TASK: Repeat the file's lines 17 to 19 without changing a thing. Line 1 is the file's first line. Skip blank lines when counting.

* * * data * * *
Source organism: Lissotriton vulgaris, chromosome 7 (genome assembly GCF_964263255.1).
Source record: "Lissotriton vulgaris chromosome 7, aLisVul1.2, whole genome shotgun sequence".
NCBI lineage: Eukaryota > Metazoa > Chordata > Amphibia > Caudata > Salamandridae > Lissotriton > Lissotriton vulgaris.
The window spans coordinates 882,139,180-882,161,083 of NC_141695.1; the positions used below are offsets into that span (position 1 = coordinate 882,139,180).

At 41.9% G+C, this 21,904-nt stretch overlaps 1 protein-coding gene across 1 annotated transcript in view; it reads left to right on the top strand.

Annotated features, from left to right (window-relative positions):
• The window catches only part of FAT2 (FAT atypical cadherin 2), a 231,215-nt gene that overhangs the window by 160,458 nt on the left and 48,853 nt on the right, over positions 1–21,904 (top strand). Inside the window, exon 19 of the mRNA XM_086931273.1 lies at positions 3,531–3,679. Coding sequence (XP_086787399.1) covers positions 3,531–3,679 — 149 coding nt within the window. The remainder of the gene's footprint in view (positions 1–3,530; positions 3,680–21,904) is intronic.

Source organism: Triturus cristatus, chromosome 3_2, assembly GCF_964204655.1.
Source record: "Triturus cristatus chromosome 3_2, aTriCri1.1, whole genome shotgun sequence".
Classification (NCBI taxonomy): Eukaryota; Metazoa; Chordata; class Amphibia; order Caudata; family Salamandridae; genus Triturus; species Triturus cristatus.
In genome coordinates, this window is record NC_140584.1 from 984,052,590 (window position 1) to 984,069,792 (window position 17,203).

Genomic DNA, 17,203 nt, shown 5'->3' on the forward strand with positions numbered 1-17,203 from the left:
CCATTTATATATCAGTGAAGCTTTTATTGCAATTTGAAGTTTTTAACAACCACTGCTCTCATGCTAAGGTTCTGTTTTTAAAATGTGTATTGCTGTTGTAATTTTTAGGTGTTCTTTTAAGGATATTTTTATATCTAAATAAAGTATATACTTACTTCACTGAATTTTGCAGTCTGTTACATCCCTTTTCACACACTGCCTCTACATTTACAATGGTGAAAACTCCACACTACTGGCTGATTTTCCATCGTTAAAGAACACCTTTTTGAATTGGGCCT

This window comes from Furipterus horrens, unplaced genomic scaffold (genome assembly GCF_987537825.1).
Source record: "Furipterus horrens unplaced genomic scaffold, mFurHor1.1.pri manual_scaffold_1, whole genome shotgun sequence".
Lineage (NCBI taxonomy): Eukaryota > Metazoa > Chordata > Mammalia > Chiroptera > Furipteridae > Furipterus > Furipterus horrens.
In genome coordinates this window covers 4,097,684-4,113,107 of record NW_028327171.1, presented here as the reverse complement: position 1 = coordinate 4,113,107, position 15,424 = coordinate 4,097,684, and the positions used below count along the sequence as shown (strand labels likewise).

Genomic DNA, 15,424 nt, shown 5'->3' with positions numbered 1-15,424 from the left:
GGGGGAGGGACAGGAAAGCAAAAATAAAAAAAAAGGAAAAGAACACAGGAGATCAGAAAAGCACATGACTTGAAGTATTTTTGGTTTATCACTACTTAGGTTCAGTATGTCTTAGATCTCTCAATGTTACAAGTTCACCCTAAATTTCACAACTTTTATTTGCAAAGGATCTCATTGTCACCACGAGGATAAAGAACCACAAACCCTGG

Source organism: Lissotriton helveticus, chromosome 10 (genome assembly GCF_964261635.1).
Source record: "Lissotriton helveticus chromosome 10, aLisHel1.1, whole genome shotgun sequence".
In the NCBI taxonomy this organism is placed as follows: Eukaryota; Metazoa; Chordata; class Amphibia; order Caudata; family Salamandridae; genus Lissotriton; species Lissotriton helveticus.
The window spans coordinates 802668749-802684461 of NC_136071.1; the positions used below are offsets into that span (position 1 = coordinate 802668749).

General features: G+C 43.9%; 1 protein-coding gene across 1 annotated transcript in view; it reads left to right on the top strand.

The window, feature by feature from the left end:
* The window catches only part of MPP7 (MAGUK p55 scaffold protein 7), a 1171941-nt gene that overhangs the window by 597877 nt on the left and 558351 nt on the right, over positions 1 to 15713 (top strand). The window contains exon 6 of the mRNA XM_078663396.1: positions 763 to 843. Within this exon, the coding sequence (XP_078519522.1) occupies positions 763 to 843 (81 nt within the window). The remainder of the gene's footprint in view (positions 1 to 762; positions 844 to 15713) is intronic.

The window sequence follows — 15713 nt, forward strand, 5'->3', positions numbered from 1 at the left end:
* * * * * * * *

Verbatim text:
In genome coordinates this window covers 4,097,684-4,113,107 of record NW_028327171.1, presented here as the reverse complement: position 1 = coordinate 4,113,107, position 15,424 = coordinate 4,097,684, and the positions used below count along the sequence as shown (strand labels likewise).

Genomic DNA, 15,424 nt, shown 5'->3' with positions numbered 1-15,424 from the left:
GGGGGAGGGACAGGAAAGCAAAAATAAAAAAAAAGGAAAAGAACACAGGAGATCAGAAAAGCACATGACTTGAAGTATTTTTGGTTTATCACTACTTAGGTTCAGTATGTCTTAGATCTCTCAATGTTACAAGTTCACCCTAAATTTCACAACTTTTATTTGCAAAGGATCTCATTGTCACCACGAGGATAAAGAACCACAAACCCTGG